Everyone wants to live well, but that often comes down to what city you live in.
In fact, the best places to live are likely the ones where you can find a job, earn a good salary and buy a nice home. The labor market research firm Glassdoor calculated the spots where your pay will go furthest, based on salaries and home values. To do so, it came up with a cost of living ratio — a city's median base salary divided by its median home value.
"Though there are certainly other financial factors to consider when taking into account the total cost of living, this data reinforces that pay typically goes further in mid-sized cities versus big metropolitan areas where there is often tighter competition for housing," said Andrew Chamberlain, Glassdoor's chief economist.
While you can earn more in cities like New York and San Francisco, many people can't afford to buy a house or an apartment there. So here are the top places where an average paycheck goes a very long way and the quality of life is great. Think lakefront homes, bike trails to work and live music.
— By CNBC's Jessica Dickler
Posted 12 Sept. 2016
Cost of living ratio: 43%
Median base salary: $56,000
Median home value: $130,200
Number of open jobs: 33,090
With employers like Eli Lily and Anthem health insurance, this mid-sized city has a healthy job market. It has dedicated stretches of urban trails and bike lanes for commuting to work, not to mention a vibrant happy-hour scene over a five-block stretch of what's known as Mass Ave.
Clearly residents here work hard and play hard, particularly when it comes to motor sports. "We're huge race-car fans," said Morgan Snyder, director of leisure communications at Visit Indy. "The Indy 500 is our Disneyland."
Cost of living ratio: 44%
Median base salary: $55,000
Median home value: $125,500
Number of open jobs: 29,304
This Midwestern city rose to prominence in the steel age, and wealthy patrons left behind historic mansions, cultural institutions, including the (free) Cleveland Museum of Art, parks and one of the world's top orchestras.
As manufacturing waned, the health-care industry has revitalized the job market, thanks to the Cleveland Clinic and other employers. Still, "the bang for your buck is unbelievable," said Jeff Kipp, director of neighborhood marketing at Cleveland Neighborhood Progress.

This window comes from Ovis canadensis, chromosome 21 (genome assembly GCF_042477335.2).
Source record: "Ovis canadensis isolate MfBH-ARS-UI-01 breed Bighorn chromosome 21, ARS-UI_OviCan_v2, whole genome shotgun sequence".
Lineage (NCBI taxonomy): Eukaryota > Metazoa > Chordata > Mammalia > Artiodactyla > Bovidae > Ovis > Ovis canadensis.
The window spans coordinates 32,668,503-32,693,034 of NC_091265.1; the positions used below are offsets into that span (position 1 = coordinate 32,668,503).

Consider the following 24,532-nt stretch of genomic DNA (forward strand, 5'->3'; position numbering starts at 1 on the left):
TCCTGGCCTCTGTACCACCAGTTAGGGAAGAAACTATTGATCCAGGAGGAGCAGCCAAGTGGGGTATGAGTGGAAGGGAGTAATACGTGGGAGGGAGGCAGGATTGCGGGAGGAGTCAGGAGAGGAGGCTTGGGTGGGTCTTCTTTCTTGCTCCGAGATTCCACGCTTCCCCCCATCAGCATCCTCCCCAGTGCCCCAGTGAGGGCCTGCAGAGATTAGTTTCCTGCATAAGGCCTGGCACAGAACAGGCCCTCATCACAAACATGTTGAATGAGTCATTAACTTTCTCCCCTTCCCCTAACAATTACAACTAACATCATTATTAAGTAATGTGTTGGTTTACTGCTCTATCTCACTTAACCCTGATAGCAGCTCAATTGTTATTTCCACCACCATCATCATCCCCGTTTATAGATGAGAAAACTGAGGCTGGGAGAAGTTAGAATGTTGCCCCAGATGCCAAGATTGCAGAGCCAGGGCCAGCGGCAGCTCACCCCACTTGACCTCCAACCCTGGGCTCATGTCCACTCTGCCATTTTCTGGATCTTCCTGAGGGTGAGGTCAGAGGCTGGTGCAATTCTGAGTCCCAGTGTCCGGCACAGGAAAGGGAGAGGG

"You can find a very nice turnkey home for $100,000 and fixer-uppers for $50,000 or a lakefront property or old mansion on Euclid Avenue for $500,000," he said.
Cost of living ratio: 45%
Median base salary: $56,896
Median home value: $126,700
Number of open jobs: 46,379
This former steel town is also experiencing a renaissance — just ask Google and Uber, which recently opened offices there.
Part of the allure is skilled workers from Carnegie Mellon and the University of Pittsburgh. "There are a lot of jobs so graduates are staying," said Craig Davis, president and CEO of VisitPittsburgh.
It doesn't hurt that there's also a slew of affordable loft spaces and condos converted from older buildings right downtown, in addition to a burgeoning restaurant scene — making Pittsburgh the No. 1 foodie city for 2016, according to Zagat.
Cost of living ratio: 46%
Median base salary: $52,000
Median home value: $112,100
Number of open jobs: 17,982
Most famous for its music roots, Memphis is now gaining a reputation for its favorable cost of living. The city attracts plenty of talented job seekers, especially to the emerging health-care industry.
"The median home price is really, really low," said Jessica Jaffe, Glassdoor's community expert. "Particularly for physicians, doctors and those in health care making an average salary — that goes a really long way."
And there are still plenty of free concerts and live bands playing on Beale Street for the music lovers.
Cost of living ratio: 50%
Median base salary: $61,500
Median home value: $123,100
Number of open jobs: 54,808
This "comeback city" has fought its way to the top spot after an extensive investment in downtown and the influence of several new employers, including Quicken Loans and Little Caesar's.
Millennials in particular have flocked to Detroit in recent years, drawn by its low housing prices, according to Jaffe. With that has come restaurants, bars, new retail stores, health clubs and a Whole Foods, said Bill Bohde, senior vice president of sales and marketing for Detroit Metro Convention & Visitors Bureau.
Next up: a light rail system throughout downtown Detroit and a 50-block entertainment district where empty buildings and parking lots once were. "It just shows the optimism of our future," Bohde said.